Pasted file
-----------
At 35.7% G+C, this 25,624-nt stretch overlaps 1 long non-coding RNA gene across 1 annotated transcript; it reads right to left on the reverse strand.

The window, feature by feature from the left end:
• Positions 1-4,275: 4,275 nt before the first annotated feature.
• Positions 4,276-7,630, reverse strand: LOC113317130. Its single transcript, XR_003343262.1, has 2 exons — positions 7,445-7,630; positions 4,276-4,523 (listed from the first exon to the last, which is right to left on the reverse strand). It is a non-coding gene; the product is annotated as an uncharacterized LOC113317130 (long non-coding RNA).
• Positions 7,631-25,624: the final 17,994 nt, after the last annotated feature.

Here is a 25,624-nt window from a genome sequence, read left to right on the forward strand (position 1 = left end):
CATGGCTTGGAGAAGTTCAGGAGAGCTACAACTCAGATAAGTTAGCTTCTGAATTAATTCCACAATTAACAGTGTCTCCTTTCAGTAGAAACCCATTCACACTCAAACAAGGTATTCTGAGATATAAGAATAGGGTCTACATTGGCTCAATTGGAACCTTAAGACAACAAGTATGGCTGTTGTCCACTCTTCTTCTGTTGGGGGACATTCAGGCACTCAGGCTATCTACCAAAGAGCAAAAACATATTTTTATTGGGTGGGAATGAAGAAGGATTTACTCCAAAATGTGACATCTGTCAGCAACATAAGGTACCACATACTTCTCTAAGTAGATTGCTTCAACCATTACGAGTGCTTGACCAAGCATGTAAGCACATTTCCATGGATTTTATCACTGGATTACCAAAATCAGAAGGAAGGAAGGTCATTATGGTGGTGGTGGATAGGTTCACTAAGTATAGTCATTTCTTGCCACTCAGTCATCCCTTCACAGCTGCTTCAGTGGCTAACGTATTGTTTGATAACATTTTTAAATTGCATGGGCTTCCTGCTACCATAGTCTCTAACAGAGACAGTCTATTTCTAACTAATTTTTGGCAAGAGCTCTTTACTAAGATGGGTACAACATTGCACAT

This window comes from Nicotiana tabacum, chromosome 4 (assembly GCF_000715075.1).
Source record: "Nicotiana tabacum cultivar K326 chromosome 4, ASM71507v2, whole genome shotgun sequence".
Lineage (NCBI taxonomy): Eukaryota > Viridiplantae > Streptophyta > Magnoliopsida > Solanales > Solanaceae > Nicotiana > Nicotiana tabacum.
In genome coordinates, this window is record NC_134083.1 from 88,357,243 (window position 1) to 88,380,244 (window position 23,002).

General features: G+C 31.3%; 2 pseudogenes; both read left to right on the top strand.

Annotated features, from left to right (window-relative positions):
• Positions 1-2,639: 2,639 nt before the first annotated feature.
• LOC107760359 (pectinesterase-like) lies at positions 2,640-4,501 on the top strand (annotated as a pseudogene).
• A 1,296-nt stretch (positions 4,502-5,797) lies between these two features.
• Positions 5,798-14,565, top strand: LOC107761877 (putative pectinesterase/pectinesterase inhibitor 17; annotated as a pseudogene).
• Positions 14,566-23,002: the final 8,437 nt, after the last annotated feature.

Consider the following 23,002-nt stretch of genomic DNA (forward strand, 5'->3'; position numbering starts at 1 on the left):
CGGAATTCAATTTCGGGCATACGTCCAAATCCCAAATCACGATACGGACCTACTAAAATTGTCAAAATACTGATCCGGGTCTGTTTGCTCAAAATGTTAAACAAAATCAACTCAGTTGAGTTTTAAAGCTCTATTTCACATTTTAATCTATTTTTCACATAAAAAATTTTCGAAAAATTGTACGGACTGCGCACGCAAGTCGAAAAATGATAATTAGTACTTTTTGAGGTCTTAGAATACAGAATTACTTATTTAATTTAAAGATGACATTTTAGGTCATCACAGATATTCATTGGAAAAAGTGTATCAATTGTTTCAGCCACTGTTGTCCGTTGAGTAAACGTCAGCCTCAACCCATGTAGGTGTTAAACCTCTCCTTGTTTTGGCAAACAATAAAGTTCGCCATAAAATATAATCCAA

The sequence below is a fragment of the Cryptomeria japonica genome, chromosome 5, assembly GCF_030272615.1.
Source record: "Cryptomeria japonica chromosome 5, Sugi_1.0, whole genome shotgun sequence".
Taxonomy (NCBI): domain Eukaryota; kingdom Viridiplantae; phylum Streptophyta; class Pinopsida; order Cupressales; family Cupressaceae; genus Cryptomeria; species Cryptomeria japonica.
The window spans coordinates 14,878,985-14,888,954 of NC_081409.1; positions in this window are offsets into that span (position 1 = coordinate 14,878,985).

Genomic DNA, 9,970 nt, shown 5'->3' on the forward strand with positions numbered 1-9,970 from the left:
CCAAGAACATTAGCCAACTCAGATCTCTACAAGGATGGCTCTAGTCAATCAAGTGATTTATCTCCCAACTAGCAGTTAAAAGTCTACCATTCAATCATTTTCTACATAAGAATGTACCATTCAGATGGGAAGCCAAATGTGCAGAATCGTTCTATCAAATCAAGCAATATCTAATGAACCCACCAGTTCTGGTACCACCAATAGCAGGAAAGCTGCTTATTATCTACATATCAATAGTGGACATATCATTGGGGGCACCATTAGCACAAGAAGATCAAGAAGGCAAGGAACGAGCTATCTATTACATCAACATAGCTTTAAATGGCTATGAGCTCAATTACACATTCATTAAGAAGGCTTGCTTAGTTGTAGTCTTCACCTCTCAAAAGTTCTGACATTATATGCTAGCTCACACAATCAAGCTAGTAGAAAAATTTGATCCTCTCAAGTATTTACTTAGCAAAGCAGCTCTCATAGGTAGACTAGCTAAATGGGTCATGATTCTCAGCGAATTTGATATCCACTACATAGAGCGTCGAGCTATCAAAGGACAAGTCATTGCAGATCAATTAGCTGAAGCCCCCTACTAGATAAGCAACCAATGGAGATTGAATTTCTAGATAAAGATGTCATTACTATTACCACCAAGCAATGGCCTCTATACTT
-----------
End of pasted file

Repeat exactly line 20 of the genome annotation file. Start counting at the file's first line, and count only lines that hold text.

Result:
CGGAATTCAATTTCGGGCATACGTCCAAATCCCAAATCACGATACGGACCTACTAAAATTGTCAAAATACTGATCCGGGTCTGTTTGCTCAAAATGTTAAACAAAATCAACTCAGTTGAGTTTTAAAGCTCTATTTCACATTTTAATCTATTTTTCACATAAAAAATTTTCGAAAAATTGTACGGACTGCGCACGCAAGTCGAAAAATGATAATTAGTACTTTTTGAGGTCTTAGAATACAGAATTACTTATTTAATTTAAAGATGACATTTTAGGTCATCACAGATATTCATTGGAAAAAGTGTATCAATTGTTTCAGCCACTGTTGTCCGTTGAGTAAACGTCAGCCTCAACCCATGTAGGTGTTAAACCTCTCCTTGTTTTGGCAAACAATAAAGTTCGCCATAAAATATAATCCAA